What is the meaning of life? Why are we here? It is all about paying Taxes!

What is the meaning of life? Why are we here? It is all about paying Taxes!

In life you are fined for doing things wrong. That is punishment for wrong doing.

Taxes are punishment for doing things right. Making money is a right thing to do. Taxes punish you for right doing.

One would think that working hard and creating jobs and prosperity for the country is a good thing. It must not be good because we get all kinds of tax punishment for being profitable.

Small business and investors are under an ever increasing assault against their financial well being. CRA does not care what individual corporation or taxpayer goes bankrupt.

There is a Tax Fairness Provision but it is not fair.

There is Tax Amnesty, Voluntary Disclosure, but that is a horrible trap where you could find yourself in a boiling pot of tax trouble.

There is a Tax Ombudsman, but only for when you have exhausted all other options to resolve problems.

You can fight CRA in court, but normally that is more expensive than paying taxes, so the small guy is out of luck because legal justice is usually not affordable for the average Canadian taxpayer who is suffering from tax abuse.

The minister of finance claims that the aggressive assault by CRA on Canadians is to ensure fairness. That is such a load of bull. If it was about fairness then CRA would be fair when they audit. CRA does not even care if they tax phantom income (income on paper that you never actually received and may have already lost) that is just one example of unfairness, there is not enough time to go that tangent any further today…

So there we have it…. As in the days of old, the Kings of Bold, paid the serfs in gold and taxed back every ounce of gold not needed for bare essentials. They kept the serfs poor and controlled them by way of taxes.

How is it any different today? The answer is the only thing different, the only thing new is the complexity and the increased level of tax collector aggression.

Read on for what is going on with CRA today; It is really quite scary.

For more info go to www.taxauditsolutions.ca

Dan White

If you have tax problems requiring a strong CRA tax fighter, please email me;



Taxmen wield powerful arsenal

Whistleblower laws, exchange of information rules

Vern Krishna, Financial Post  Published: Wednesday, January 06, 2010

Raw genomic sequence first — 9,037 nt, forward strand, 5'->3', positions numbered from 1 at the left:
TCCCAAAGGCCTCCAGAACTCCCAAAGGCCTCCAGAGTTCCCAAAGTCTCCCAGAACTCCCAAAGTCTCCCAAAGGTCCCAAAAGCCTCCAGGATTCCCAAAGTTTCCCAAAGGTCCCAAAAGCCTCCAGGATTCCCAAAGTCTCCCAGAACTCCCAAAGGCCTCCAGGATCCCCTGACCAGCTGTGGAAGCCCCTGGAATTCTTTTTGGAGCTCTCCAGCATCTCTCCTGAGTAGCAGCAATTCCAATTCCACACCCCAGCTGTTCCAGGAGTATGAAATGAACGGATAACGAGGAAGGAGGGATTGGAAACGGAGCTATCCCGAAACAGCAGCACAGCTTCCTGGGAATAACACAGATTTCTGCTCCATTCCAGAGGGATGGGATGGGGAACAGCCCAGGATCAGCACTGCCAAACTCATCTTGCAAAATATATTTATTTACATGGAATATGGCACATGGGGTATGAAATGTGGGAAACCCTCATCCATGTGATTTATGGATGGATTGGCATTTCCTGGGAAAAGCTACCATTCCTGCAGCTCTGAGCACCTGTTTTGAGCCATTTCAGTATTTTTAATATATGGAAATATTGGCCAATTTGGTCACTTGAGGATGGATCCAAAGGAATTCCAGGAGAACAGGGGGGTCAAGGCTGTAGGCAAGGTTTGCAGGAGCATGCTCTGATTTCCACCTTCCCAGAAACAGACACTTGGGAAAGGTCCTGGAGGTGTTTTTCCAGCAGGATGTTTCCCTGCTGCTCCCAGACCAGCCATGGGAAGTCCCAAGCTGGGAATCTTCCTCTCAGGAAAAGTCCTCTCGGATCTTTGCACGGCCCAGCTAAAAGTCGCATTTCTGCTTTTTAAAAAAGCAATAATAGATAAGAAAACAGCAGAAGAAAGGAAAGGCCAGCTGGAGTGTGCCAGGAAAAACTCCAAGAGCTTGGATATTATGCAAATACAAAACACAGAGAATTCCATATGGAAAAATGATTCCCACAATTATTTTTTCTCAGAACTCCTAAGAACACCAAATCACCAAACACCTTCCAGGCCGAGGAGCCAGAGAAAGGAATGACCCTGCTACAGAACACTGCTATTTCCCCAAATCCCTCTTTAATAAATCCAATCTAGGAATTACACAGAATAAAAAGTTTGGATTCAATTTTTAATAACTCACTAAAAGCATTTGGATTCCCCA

In this story:

Whistleblower Bradley Birkenfeld was jailed for 40 months. Getty Images Whistleblower Bradley Birkenfeld was jailed for 40 months.

Exchange of information laws combined with whistleblower legislation are powerful tools in the arsenal of tax authorities. As global economies and international trade expand, so also do the problems of tax compliance and administration. The Union Bank of Switzerland versus the United States legal saga illustrates that one man’s meat is another man’s poison.

The so-called Revenue Rule prevents nations from using conventional judicial channels to enforce their tax laws in a foreign jurisdiction. So countries use tax treaties to override the common law by providing for exchange of information and assistance through administrative channels.

For example, the United States used the U.S.-Swiss Treaty to extract banking information from UBS, after one of the bank’s former employees, Bradley Birkenfeld, blew the whistle on UBS and divulged tax-evasion secrets to the U.S. Department of Justice.

The Swiss government and UBS must hand over names of 4,450 U.S. taxpayers believed to be hiding assets in secret bank accounts. About 14,000 UBS clients stepped up to plead and negotiate tax-evasion charges as a result of the whistleblower’s information. For his part, Birkenfeld was sentenced to 40 months in a plea bargain.

The Canada-U. S. Tax Treaty also allows the Canada Revenue Agency and the Internal Revenue Service of the United States to request information from each other so that they can properly administer their taxes. However, there are legal constraints on the exchange-of-information rules. Under U.S. law, the IRS will not honour summonses unless it can show that it issued the summons in good faith. The critical question is not whether the investigation by the foreign tax authority is legitimate, but whether the compliance of the IRS with the request of the foreign tax authority is legitimate.

Taxpayers who engage in international trade and commerce can expect greater scrutiny from tax administrations. We will see more exchange-of-information legal issues as the CRA requests files on Canadians from foreign governments with whom we have tax treaties.

Birkenfeld’s fortunes change when he completes his federal prison sentence. Under the whistleblower law, he can collect 15% to 30% of the taxes, fines, penalties and interest that the IRS ultimately stands to collect. The payoff will run into the billions. The tax collector and the whistleblower are both smiling at their meat as the taxpayers drink their poison.

-Prof. Vern Krishna, CM, QC, FCGA, is tax counsel and a mediator and arbitrator at Borden Ladner Gervais and is executive director of the CGA Tax Research Centre at the University of Ottawa.

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